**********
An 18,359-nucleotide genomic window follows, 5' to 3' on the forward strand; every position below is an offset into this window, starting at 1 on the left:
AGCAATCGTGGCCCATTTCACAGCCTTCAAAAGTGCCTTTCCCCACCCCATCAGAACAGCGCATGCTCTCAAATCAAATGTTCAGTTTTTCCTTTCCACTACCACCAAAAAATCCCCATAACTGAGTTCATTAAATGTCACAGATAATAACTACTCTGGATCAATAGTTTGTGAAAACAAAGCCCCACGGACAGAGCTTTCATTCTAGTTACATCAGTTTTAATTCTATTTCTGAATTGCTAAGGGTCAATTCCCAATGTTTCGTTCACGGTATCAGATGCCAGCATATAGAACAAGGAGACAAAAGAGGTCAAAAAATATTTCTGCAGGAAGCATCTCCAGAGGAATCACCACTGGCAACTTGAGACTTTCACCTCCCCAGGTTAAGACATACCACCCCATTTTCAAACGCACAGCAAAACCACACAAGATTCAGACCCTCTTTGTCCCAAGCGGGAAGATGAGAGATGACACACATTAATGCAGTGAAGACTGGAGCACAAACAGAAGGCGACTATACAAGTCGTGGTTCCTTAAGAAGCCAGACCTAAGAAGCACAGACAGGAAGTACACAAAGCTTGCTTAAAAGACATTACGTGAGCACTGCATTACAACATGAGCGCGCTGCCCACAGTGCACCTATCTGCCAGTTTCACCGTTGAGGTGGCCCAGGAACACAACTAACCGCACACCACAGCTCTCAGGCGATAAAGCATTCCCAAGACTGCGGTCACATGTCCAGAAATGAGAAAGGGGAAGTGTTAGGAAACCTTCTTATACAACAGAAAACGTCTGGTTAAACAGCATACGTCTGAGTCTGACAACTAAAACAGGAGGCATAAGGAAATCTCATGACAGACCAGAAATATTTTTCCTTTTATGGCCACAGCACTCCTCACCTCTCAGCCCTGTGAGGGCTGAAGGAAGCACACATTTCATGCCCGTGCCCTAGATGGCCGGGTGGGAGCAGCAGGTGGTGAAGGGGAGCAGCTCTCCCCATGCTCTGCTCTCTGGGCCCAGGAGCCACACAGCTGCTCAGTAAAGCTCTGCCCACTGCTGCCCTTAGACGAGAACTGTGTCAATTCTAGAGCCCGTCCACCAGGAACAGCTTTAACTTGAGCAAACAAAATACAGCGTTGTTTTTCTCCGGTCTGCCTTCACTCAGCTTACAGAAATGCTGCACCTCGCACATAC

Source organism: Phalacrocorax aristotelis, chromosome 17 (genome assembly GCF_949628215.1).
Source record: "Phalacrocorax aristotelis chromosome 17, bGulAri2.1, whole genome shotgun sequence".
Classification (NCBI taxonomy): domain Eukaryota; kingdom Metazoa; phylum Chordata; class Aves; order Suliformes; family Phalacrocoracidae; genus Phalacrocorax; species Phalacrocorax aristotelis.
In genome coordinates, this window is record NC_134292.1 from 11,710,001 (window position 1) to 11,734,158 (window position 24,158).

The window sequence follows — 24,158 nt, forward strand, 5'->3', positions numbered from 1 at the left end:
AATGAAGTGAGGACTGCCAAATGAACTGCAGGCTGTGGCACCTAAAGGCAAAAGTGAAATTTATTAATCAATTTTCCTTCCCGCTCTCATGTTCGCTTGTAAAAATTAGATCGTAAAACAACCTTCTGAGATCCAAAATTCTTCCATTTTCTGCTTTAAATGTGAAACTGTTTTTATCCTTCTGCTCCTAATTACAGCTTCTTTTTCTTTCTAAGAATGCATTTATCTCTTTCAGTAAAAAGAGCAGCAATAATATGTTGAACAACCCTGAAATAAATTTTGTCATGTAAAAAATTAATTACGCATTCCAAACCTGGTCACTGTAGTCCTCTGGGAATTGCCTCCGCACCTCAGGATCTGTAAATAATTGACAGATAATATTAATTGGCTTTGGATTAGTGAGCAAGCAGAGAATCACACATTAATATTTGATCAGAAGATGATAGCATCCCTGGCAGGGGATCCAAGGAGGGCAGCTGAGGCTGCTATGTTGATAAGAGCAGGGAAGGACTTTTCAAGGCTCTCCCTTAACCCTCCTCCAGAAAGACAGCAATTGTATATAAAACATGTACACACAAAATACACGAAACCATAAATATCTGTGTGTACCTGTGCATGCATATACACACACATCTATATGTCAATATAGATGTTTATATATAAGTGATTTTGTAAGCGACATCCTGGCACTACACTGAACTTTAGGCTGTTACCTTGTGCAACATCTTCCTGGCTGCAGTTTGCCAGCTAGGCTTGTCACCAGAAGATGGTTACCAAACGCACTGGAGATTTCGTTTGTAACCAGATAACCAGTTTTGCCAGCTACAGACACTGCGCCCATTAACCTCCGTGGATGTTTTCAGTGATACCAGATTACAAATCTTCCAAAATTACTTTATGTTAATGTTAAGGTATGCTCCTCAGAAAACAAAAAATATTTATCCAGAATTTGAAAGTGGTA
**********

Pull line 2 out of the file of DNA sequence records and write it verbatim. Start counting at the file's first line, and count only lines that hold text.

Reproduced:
AGCAATCGTGGCCCATTTCACAGCCTTCAAAAGTGCCTTTCCCCACCCCATCAGAACAGCGCATGCTCTCAAATCAAATGTTCAGTTTTTCCTTTCCACTACCACCAAAAAATCCCCATAACTGAGTTCATTAAATGTCACAGATAATAACTACTCTGGATCAATAGTTTGTGAAAACAAAGCCCCACGGACAGAGCTTTCATTCTAGTTACATCAGTTTTAATTCTATTTCTGAATTGCTAAGGGTCAATTCCCAATGTTTCGTTCACGGTATCAGATGCCAGCATATAGAACAAGGAGACAAAAGAGGTCAAAAAATATTTCTGCAGGAAGCATCTCCAGAGGAATCACCACTGGCAACTTGAGACTTTCACCTCCCCAGGTTAAGACATACCACCCCATTTTCAAACGCACAGCAAAACCACACAAGATTCAGACCCTCTTTGTCCCAAGCGGGAAGATGAGAGATGACACACATTAATGCAGTGAAGACTGGAGCACAAACAGAAGGCGACTATACAAGTCGTGGTTCCTTAAGAAGCCAGACCTAAGAAGCACAGACAGGAAGTACACAAAGCTTGCTTAAAAGACATTACGTGAGCACTGCATTACAACATGAGCGCGCTGCCCACAGTGCACCTATCTGCCAGTTTCACCGTTGAGGTGGCCCAGGAACACAACTAACCGCACACCACAGCTCTCAGGCGATAAAGCATTCCCAAGACTGCGGTCACATGTCCAGAAATGAGAAAGGGGAAGTGTTAGGAAACCTTCTTATACAACAGAAAACGTCTGGTTAAACAGCATACGTCTGAGTCTGACAACTAAAACAGGAGGCATAAGGAAATCTCATGACAGACCAGAAATATTTTTCCTTTTATGGCCACAGCACTCCTCACCTCTCAGCCCTGTGAGGGCTGAAGGAAGCACACATTTCATGCCCGTGCCCTAGATGGCCGGGTGGGAGCAGCAGGTGGTGAAGGGGAGCAGCTCTCCCCATGCTCTGCTCTCTGGGCCCAGGAGCCACACAGCTGCTCAGTAAAGCTCTGCCCACTGCTGCCCTTAGACGAGAACTGTGTCAATTCTAGAGCCCGTCCACCAGGAACAGCTTTAACTTGAGCAAACAAAATACAGCGTTGTTTTTCTCCGGTCTGCCTTCACTCAGCTTACAGAAATGCTGCACCTCGCACATAC